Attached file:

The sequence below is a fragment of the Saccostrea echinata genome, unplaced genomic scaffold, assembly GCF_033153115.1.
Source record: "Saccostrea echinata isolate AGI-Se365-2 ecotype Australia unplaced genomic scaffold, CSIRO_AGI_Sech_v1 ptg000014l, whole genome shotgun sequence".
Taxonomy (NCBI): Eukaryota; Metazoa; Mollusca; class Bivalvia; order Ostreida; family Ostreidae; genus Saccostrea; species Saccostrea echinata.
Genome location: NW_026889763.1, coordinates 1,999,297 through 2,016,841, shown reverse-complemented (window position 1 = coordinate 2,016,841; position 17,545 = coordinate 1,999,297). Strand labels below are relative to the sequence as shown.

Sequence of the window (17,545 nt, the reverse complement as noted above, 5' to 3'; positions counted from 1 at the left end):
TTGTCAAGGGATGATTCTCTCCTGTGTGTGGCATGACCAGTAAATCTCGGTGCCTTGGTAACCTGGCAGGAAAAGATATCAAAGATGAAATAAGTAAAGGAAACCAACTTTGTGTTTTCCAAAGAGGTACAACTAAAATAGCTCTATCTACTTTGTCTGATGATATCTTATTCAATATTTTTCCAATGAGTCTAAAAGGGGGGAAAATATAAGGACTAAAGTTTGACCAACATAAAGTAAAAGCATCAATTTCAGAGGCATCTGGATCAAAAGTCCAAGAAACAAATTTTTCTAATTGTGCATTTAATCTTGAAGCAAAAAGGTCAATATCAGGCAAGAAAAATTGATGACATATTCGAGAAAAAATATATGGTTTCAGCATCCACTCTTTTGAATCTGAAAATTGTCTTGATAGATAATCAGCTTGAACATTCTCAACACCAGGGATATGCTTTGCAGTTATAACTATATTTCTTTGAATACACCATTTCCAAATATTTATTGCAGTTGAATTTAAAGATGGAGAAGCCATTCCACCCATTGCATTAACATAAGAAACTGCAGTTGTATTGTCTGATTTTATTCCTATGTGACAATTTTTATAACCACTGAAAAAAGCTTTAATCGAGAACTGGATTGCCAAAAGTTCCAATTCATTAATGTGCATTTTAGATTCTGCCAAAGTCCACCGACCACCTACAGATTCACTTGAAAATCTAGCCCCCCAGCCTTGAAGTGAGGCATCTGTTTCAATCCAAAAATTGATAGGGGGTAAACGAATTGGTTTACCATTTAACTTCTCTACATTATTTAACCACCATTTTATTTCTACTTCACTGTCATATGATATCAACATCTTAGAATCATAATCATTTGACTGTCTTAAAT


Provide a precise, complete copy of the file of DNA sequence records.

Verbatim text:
The sequence below is a fragment of the Saccostrea echinata genome, unplaced genomic scaffold, assembly GCF_033153115.1.
Source record: "Saccostrea echinata isolate AGI-Se365-2 ecotype Australia unplaced genomic scaffold, CSIRO_AGI_Sech_v1 ptg000014l, whole genome shotgun sequence".
Taxonomy (NCBI): Eukaryota; Metazoa; Mollusca; class Bivalvia; order Ostreida; family Ostreidae; genus Saccostrea; species Saccostrea echinata.
Genome location: NW_026889763.1, coordinates 1,999,297 through 2,016,841, shown reverse-complemented (window position 1 = coordinate 2,016,841; position 17,545 = coordinate 1,999,297). Strand labels below are relative to the sequence as shown.

Sequence of the window (17,545 nt, the reverse complement as noted above, 5' to 3'; positions counted from 1 at the left end):
TTGTCAAGGGATGATTCTCTCCTGTGTGTGGCATGACCAGTAAATCTCGGTGCCTTGGTAACCTGGCAGGAAAAGATATCAAAGATGAAATAAGTAAAGGAAACCAACTTTGTGTTTTCCAAAGAGGTACAACTAAAATAGCTCTATCTACTTTGTCTGATGATATCTTATTCAATATTTTTCCAATGAGTCTAAAAGGGGGGAAAATATAAGGACTAAAGTTTGACCAACATAAAGTAAAAGCATCAATTTCAGAGGCATCTGGATCAAAAGTCCAAGAAACAAATTTTTCTAATTGTGCATTTAATCTTGAAGCAAAAAGGTCAATATCAGGCAAGAAAAATTGATGACATATTCGAGAAAAAATATATGGTTTCAGCATCCACTCTTTTGAATCTGAAAATTGTCTTGATAGATAATCAGCTTGAACATTCTCAACACCAGGGATATGCTTTGCAGTTATAACTATATTTCTTTGAATACACCATTTCCAAATATTTATTGCAGTTGAATTTAAAGATGGAGAAGCCATTCCACCCATTGCATTAACATAAGAAACTGCAGTTGTATTGTCTGATTTTATTCCTATGTGACAATTTTTATAACCACTGAAAAAAGCTTTAATCGAGAACTGGATTGCCAAAAGTTCCAATTCATTAATGTGCATTTTAGATTCTGCCAAAGTCCACCGACCACCTACAGATTCACTTGAAAATCTAGCCCCCCAGCCTTGAAGTGAGGCATCTGTTTCAATCCAAAAATTGATAGGGGGTAAACGAATTGGTTTACCATTTAACTTCTCTACATTATTTAACCACCATTTTATTTCTACTTCACTGTCATATGATATCAACATCTTAGAATCATAATCATTTGACTGTCTTAAAT